Grayson defiant on 'die quickly' remark

Rep. Alan GraysonAlan Mark GraysonFlorida Rep. Val Demings officially enters Senate race against Rubio Demings raises Democrats' hopes in uphill fight to defeat Rubio Demings planning to run for Senate instead of Florida governor MORE (D-Fla.) mocked Republican attempts to compare his “Die quickly” remarks to Rep. Joe WilsonAddison (Joe) Graves WilsonAll House Republicans back effort to force floor vote on 'born alive' bill The Hill's Morning Report - Presented by Facebook - Masks off: CDC greenlights return to normal for vaccinated Americans Stefanik shake-up jump-starts early jockeying for committee posts MORE’s (R-S.C.) “You lie!” outburst and said he would apologize only to the families of those who have died for lack of health insurance.

“I apologize to the dead and their families that we haven’t voted sooner to end this holocaust in America,” Grayson said on the House floor Wednesday afternoon.


The “holocaust,” he said, citing a Harvard study, was the 44,789 people who die each year in the United States because they don’t have health insurance.

Grayson said on the floor Tuesday night that “if you get sick, America, the Republican healthcare plan is this: Die quickly.” He even had a sign printed reading, “The Republican Healthcare Plan: Die Quickly.”

Republicans sought to compare those remarks to Wilson’s outburst during President Barack ObamaBarack Hussein ObamaArizona election audit draws Republican tourists Biden tries to erase Trump's 'America First' on world stage Queen Elizabeth will need to call upon her charm for Biden's visit MORE’s address to a joint session of Congress and demanded Democrats respond in a similar manner.

But Grayson and his fellow party members disputed the comparison, saying his remarks were a lot like what GOP members have been saying about Obama’s health plan.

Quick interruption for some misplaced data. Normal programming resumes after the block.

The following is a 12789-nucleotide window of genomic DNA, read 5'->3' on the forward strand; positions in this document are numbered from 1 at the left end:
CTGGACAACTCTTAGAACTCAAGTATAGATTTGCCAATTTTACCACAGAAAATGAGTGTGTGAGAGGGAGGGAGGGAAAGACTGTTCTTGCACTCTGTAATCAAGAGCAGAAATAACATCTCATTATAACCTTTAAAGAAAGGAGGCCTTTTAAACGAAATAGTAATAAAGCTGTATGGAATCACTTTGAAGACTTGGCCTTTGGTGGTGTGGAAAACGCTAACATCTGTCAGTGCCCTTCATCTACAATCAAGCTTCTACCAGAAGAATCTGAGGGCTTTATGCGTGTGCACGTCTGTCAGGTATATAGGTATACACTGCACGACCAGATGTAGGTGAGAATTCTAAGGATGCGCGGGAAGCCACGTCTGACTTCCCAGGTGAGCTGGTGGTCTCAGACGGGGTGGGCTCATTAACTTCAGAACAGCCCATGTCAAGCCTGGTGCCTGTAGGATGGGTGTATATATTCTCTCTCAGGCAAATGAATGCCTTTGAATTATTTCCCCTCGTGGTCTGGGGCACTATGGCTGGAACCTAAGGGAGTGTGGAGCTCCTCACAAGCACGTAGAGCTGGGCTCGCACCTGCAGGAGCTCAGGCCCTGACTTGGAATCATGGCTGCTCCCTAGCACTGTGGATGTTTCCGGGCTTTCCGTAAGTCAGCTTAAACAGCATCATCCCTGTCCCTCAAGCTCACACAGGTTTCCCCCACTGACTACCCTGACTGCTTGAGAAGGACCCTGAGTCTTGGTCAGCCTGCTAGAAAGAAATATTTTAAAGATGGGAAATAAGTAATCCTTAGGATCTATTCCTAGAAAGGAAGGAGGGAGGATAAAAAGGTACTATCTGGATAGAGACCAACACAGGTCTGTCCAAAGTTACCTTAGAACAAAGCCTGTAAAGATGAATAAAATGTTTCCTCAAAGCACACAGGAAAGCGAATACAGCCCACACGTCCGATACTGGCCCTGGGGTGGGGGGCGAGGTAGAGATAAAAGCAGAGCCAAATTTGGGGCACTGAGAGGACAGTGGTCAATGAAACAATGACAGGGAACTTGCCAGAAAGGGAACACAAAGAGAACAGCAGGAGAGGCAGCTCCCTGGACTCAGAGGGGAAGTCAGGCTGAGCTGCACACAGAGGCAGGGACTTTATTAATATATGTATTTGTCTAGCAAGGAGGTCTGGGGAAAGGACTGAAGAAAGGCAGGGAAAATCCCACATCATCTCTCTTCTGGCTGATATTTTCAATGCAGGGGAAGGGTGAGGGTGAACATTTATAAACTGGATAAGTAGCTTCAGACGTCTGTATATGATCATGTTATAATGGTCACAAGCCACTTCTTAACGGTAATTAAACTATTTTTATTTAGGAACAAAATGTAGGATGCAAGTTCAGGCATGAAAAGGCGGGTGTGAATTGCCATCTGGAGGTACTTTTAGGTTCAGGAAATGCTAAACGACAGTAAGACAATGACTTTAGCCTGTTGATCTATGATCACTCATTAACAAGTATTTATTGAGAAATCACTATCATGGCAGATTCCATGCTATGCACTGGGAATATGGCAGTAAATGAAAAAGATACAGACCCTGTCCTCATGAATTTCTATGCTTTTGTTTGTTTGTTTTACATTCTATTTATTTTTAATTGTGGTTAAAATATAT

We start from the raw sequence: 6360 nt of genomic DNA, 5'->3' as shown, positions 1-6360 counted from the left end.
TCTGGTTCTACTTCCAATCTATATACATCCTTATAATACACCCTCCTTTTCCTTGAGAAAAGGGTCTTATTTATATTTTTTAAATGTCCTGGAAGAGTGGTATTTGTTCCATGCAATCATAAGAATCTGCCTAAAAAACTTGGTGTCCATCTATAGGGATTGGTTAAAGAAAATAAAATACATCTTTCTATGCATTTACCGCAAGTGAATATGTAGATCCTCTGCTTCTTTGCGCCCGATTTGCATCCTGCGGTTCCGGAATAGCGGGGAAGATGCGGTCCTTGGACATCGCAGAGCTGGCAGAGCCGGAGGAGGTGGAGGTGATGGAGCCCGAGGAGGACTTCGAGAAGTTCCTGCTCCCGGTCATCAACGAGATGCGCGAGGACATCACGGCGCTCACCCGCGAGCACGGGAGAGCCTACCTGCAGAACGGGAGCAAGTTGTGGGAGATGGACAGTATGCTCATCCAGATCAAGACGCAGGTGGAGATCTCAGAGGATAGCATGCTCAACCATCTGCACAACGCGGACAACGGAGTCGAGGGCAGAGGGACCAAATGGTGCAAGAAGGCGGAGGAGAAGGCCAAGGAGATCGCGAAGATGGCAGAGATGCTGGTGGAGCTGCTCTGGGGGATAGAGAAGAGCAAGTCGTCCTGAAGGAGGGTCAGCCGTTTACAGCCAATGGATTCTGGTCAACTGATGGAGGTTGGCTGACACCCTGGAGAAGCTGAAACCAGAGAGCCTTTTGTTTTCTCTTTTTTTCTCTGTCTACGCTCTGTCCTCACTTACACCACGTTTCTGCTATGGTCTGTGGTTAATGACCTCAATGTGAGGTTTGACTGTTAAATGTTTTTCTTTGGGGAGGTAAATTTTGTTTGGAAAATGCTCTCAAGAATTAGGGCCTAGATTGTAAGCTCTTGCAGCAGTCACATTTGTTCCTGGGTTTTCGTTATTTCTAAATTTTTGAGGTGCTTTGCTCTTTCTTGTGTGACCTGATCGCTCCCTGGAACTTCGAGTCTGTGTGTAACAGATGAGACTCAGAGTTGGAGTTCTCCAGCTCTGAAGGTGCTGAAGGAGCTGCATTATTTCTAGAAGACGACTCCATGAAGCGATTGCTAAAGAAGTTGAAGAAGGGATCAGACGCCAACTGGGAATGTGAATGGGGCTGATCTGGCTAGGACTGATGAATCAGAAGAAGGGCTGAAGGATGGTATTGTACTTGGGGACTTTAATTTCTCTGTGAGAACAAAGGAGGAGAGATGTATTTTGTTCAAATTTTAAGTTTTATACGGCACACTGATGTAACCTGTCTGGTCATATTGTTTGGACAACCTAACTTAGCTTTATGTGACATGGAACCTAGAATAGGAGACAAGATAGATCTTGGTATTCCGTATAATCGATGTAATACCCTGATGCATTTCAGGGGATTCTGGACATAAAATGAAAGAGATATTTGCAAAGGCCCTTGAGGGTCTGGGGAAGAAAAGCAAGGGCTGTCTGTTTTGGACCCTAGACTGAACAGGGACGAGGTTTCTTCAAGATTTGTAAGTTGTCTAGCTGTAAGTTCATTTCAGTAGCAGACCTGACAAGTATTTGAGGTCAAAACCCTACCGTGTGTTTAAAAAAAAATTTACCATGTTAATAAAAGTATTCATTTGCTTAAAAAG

Wilson said Wednesday he hadn’t heard about Grayson’s remarks, and so hadn’t formed an opinion of them.

“I need to apologize — I know nothing about it,” Wilson said. Told a little more about Grayson’s presentation on the House floor Tuesday night, he said, “I know my situation was a ‘town hall moment.’ … That seems premeditated.”

Pressed by Republican leaders at the time, Wilson apologized privately to the White House. But House Democrats pushed through a “resolution of disapproval” when he wouldn’t apologize on the House floor.

Grayson said he’d gotten no such pressure from House leaders after his remarks. And before he returned to the floor to mock his critics, he’d told reporters he had no intention of apologizing.

“I didn’t violate the rules of the House. I didn’t do anything inappropriate,” Grayson told reporters Wednesday afternoon. “I don’t feel any pressure at all. I’m not taking any of it back.”

To highlight the comparison with Wilson, Rep. Tom Price (Ga.), chairman of the Republican Study Committee, announced on the floor that he’d drafted his own “resolution of disapproval,” against Grayson, and said he’d introduce it if Grayson doesn’t apologize.